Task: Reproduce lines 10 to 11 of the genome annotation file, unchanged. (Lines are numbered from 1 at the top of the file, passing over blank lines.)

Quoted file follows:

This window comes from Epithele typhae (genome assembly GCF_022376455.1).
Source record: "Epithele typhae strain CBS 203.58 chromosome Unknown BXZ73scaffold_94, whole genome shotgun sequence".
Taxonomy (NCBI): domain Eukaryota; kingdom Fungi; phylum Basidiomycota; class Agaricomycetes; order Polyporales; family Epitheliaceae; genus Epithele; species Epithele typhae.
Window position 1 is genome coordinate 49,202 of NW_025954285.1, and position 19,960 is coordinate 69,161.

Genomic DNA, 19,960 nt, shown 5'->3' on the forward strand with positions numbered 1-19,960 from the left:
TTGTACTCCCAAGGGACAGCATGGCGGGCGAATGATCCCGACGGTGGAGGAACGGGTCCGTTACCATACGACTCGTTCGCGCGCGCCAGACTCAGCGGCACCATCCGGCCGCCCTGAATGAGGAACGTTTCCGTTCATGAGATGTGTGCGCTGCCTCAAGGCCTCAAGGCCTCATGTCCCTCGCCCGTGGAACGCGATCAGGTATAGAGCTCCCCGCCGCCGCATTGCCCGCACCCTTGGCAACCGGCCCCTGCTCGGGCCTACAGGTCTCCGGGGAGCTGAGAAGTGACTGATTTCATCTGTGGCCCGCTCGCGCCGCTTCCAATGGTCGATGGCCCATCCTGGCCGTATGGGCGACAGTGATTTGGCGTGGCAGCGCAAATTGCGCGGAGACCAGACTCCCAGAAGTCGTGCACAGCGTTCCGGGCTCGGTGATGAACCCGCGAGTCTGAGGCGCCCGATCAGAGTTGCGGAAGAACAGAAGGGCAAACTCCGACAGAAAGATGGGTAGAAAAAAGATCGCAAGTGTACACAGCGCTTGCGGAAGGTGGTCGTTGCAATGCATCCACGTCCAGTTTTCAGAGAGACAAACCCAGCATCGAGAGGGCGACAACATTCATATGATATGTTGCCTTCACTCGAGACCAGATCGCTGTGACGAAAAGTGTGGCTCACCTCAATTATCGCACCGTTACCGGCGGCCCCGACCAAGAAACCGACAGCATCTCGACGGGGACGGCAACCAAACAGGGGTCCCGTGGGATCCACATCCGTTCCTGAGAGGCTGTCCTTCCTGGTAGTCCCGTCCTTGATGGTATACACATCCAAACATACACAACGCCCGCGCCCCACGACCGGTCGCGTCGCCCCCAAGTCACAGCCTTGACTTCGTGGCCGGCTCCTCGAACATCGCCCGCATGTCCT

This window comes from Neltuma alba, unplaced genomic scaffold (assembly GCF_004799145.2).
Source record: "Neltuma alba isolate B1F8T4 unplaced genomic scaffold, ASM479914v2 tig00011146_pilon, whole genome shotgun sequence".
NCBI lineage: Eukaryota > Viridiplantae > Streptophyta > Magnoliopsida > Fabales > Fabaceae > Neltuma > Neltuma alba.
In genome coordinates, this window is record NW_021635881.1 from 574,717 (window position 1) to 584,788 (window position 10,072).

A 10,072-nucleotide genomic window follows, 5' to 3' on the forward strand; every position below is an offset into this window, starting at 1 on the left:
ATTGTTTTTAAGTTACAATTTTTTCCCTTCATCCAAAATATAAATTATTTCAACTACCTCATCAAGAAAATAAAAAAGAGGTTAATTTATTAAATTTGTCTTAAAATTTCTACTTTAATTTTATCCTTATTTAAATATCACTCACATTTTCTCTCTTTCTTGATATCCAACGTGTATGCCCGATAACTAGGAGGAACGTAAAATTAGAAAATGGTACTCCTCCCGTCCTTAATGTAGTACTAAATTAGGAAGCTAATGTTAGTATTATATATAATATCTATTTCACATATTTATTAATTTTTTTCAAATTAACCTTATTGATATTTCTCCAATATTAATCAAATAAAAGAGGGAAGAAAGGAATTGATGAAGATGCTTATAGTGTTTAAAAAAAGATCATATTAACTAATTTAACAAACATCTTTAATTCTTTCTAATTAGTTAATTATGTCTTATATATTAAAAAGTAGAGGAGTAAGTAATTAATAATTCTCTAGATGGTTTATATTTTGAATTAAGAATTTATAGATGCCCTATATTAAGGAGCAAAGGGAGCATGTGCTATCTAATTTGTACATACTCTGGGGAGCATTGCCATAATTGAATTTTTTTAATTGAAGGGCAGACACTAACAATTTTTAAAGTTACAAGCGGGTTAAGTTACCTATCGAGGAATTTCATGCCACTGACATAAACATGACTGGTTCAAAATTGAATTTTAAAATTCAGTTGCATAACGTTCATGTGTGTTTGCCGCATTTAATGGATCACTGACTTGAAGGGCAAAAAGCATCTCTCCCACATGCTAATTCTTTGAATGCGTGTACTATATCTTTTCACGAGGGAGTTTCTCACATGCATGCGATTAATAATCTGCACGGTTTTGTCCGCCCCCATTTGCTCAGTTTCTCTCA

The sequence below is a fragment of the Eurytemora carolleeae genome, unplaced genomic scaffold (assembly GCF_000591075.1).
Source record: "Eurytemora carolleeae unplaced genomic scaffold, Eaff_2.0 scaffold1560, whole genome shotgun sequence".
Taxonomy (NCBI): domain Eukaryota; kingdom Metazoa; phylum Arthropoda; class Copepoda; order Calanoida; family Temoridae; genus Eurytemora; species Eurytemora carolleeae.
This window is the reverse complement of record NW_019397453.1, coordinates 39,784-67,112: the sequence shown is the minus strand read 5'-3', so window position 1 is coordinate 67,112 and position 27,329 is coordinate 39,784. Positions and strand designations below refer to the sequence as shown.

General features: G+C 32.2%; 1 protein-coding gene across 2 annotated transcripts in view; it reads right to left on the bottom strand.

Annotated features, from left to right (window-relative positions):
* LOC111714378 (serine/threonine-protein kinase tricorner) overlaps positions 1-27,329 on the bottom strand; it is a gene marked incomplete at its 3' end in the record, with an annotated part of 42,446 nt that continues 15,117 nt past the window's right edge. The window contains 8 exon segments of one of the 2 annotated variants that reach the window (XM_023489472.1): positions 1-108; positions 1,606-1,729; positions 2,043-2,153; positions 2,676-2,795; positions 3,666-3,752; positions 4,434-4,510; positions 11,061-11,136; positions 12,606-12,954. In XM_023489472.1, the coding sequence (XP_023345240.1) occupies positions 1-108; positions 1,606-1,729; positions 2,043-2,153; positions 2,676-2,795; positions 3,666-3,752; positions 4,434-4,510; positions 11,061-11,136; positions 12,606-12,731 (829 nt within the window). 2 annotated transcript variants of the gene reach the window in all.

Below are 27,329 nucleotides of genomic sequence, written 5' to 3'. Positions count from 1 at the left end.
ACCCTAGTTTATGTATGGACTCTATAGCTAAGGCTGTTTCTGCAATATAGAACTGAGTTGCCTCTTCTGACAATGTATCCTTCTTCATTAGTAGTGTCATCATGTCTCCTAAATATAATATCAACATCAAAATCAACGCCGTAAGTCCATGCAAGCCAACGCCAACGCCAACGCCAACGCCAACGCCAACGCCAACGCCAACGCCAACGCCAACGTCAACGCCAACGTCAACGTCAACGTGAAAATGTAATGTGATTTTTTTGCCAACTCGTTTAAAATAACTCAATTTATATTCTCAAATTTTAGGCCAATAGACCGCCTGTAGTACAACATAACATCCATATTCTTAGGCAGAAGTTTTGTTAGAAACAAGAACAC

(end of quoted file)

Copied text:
In genome coordinates, this window is record NW_021635881.1 from 574,717 (window position 1) to 584,788 (window position 10,072).

A 10,072-nucleotide genomic window follows, 5' to 3' on the forward strand; every position below is an offset into this window, starting at 1 on the left: